ED to Issue Correction to 2012-13 FSA Handbook on ATB Determinations
NASFAA has received a number of member inquiries concerning the status of ability-to-benefit determinations to establish a student’s eligibility for Title IV funds. For students who are or were enrolled in a Title IV-eligible program prior to July 1, 2012, institutions may use one of two methods to establish a student’s ability to benefit from the training or education offered as an alternative to a high school diploma or its equivalent. The student must either pass an approved test, or must successfully complete six credits or 225 clock hours (at their own expense) applicable to a program of study at the institution.
Students who first enroll in a program of study on or after July 1, 2012, will no longer have the option of establishing Title IV eligibility under either ability-to-benefit provision. These provisions were eliminated by the Consolidated Appropriations Act of 2012 (Public Law 112-74). Students will have to either have a high school diploma or its equivalent, or have been home-schooled in accordance with current regulation.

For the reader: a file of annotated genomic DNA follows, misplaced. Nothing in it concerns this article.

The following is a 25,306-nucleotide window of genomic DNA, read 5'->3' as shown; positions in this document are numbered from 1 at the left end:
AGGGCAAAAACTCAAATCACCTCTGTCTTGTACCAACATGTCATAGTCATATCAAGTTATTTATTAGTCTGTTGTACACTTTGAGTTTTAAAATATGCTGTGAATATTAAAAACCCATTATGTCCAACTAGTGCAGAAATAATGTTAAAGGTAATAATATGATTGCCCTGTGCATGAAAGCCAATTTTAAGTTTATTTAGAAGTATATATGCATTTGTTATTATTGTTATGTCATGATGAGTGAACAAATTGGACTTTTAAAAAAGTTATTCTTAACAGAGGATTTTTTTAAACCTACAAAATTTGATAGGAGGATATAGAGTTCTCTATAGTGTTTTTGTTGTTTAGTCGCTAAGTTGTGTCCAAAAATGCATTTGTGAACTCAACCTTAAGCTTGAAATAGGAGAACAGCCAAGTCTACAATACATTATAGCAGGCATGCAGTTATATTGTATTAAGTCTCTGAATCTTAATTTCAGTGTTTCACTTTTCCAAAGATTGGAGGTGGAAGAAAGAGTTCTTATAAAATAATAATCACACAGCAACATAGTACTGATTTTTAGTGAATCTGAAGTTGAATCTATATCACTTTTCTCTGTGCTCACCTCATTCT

Some confusion has arisen regarding the elimination of the earned hours alternative due to only partially-updated language in the 2012-13 FSA Handbook. It is NASFAA’s understanding that a correction to the Handbook language will be issued. In the meantime, schools should continue to refer to Dear Colleague Letter GEN-12-01, which states:
Public Law 112-74 amended HEA section 484(d) to eliminate Federal student aid eligibility for students without a "certificate of graduation from a school providing secondary education or the recognized equivalent of such a certificate." The law makes an exception for students who have completed a secondary school education in a home school setting that is treated as a home school or private school under State law.
According to the letter, further guidance on implementation details is forthcoming.